So, after all, how can Jews watch their weight, in any given country? My guess is we do NOT. Someone much Higher than us, does it for us. We may have to be more health conscious during the week, but Shabbat food is calories-free, isn’t that what they say? Dangerous belief? Sure. But then how do you explain that wherever you go in the world, you find fellow Jews ready to feed you as if there’s no tomorrow – and yet you can fly back home and still fit into a plane seat?

From a personal point of view, I think it’s funny how I, an Italian Jew, love gefilte fish and cholent (along with Italian and Sephardic foods), whereas my Ashkenazi wife can’t stand either. I hope I don’t get in trouble for sharing that little secret!

Differences are not only food related. The prayer services are also quite different.

In Italy, the Hazan chants the entire service, except a very few paragraphs, whereas in America, according to the Ashkenazi tradition, the Hazan only chants the beginning and the end of every paragraph. As a result, when you come to shul in Italy, you don’t need to worry about missing the mark, you can relax during the prayer, follow your train of thought… and then if you lose your place, well, you may well end up missing the mark.

On the other hand, for an Italian in America it will be difficult to constantly have to read every single word, without relying on the Hazan. If you lose your place, everybody around you could probably tell you where they are in the prayer services, but you will have to ask in English. My high school teacher was right – you never know when you will be abroad and need to communicate.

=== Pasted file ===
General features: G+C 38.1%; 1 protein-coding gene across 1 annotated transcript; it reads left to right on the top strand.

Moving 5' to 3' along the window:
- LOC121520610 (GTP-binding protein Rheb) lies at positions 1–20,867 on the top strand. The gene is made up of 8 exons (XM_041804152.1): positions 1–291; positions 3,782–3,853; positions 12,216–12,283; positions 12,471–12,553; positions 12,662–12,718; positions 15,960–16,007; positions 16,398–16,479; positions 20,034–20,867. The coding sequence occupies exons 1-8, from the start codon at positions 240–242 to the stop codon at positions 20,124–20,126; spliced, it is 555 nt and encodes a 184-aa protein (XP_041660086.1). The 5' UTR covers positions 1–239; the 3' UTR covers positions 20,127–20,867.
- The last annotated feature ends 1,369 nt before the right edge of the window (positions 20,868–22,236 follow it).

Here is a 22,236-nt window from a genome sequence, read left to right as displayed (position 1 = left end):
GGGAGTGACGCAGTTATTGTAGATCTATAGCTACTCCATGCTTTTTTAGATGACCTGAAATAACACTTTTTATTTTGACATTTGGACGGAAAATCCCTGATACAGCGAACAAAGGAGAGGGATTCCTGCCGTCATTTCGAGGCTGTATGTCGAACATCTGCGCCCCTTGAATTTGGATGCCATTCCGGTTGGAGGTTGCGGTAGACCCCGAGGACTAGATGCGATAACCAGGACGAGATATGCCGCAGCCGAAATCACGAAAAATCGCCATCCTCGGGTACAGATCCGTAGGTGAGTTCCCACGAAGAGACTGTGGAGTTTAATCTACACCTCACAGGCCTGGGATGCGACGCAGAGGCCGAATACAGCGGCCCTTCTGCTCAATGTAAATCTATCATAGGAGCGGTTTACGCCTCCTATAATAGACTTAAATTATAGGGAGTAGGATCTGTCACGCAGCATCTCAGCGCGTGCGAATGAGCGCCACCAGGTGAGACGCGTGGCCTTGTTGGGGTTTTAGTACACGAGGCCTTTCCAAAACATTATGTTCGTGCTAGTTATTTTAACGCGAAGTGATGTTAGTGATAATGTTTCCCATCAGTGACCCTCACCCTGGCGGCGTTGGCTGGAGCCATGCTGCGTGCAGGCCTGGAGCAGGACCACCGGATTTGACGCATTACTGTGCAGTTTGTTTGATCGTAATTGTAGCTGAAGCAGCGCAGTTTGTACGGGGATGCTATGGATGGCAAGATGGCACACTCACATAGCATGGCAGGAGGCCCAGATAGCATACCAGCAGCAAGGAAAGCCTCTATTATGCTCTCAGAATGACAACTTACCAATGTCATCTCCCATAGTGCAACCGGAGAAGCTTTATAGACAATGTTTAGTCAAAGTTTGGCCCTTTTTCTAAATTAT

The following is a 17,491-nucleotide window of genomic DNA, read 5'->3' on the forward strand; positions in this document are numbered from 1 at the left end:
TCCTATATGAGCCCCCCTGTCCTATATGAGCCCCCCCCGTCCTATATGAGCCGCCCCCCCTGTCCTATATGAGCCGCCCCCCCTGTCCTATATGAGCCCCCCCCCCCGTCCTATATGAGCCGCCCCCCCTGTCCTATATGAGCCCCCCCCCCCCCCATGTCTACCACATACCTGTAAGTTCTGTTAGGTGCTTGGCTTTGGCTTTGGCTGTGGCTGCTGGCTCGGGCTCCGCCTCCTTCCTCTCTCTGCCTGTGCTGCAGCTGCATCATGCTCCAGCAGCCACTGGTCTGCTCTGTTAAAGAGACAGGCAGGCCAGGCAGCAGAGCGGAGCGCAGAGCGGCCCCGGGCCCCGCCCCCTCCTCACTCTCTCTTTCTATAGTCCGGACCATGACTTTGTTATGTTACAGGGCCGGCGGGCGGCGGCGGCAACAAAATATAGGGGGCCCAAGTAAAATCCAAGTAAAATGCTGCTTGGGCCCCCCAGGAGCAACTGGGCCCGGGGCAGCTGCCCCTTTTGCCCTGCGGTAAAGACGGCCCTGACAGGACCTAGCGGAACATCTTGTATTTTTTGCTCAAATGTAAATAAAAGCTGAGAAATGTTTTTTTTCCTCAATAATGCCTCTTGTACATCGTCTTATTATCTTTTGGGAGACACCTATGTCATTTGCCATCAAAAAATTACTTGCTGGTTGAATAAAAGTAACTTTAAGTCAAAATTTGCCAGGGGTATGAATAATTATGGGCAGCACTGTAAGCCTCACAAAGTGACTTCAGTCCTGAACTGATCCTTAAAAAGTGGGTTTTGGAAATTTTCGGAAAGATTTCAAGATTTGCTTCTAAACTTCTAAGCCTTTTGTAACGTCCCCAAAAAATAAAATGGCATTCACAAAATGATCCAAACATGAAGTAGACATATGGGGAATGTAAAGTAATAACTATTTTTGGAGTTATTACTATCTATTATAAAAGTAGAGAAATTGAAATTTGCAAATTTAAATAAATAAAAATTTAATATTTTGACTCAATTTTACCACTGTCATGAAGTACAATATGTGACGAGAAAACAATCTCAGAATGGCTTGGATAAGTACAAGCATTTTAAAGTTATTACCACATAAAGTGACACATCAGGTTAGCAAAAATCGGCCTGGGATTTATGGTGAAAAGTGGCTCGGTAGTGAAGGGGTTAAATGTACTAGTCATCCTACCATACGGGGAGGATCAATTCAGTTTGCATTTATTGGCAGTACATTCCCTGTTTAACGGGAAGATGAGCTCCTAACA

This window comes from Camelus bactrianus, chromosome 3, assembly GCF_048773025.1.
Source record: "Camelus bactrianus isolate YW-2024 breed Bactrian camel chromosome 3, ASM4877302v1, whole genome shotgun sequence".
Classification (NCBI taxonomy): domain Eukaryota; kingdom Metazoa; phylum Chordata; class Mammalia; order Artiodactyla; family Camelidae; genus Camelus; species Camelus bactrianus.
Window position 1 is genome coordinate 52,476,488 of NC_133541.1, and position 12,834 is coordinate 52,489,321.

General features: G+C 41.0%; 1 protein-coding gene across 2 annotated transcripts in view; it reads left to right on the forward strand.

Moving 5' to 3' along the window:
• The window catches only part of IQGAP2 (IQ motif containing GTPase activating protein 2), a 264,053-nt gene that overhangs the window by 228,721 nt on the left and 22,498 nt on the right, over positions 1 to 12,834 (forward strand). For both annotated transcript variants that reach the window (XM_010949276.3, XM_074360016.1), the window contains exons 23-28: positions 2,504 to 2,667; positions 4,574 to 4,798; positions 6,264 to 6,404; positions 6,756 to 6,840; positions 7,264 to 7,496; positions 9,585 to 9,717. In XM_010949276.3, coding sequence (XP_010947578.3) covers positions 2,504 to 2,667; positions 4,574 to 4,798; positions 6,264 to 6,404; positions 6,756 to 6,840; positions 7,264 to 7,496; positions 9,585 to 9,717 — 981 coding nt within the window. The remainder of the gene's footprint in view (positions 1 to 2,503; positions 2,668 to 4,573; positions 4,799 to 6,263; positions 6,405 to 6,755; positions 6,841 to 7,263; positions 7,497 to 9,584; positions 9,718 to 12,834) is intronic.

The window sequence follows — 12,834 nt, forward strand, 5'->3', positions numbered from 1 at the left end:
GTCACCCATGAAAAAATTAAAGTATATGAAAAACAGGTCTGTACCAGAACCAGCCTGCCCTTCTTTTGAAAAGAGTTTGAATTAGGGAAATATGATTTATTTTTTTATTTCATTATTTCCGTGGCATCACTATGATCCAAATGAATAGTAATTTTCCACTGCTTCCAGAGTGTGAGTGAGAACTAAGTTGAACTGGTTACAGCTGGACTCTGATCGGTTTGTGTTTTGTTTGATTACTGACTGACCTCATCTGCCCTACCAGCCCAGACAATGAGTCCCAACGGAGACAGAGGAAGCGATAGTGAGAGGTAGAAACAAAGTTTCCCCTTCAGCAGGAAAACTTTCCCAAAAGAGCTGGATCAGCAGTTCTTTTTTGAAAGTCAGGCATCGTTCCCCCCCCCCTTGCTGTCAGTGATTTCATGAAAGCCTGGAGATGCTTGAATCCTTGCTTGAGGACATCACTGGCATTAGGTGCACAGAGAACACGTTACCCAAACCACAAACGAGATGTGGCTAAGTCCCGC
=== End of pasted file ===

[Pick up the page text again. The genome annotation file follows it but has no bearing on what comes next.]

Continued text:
As Shabbat is over, it’s Sunday and time to do some shopping.

Americans would love to buy some typical Italian food, but there is hardly anything available in the kosher version, so they’ll settle for some clothing and fine art pieces.

Italians, on the other hand have a chance to buy a lot kosher food for a reasonable price, things a Jewish person dreams of back at home. If you are an Italian Jew and you keep kosher, you have three possibilities: You buy your food in Israel; you buy your food in the States; you go broke. Very pious Jews do all of the above to make sure they are on the safe side.

So typically you leave with an extra empty suitcase and spend the last day grocery shopping for your family and friends. You stuff it with dry meat, sweets, snacks, bars, cereals… believe it or not, the last time I came back from Israel I had a frozen duck in my baggage. A kosher duck in Italy is simply a forbidden dream. And when my wife recently went to visit her family in California she had a very hard time making me give up the idea of her coming back with another duck ( in case you were wondering, yes, I like duck!). My in-laws - whom I have not yet forgiven, were afraid she might be stuck at customs. How inconsiderate of them!

So there you have but a few of the differences and similarities of spending Shabbat in Italy, or Shabbos (as they usually call it) in America. Either way, if you are ever coming to Bologna, Italy, look me up. And if you want to bring me a Shabbos gift, I have only one request: kosher duck.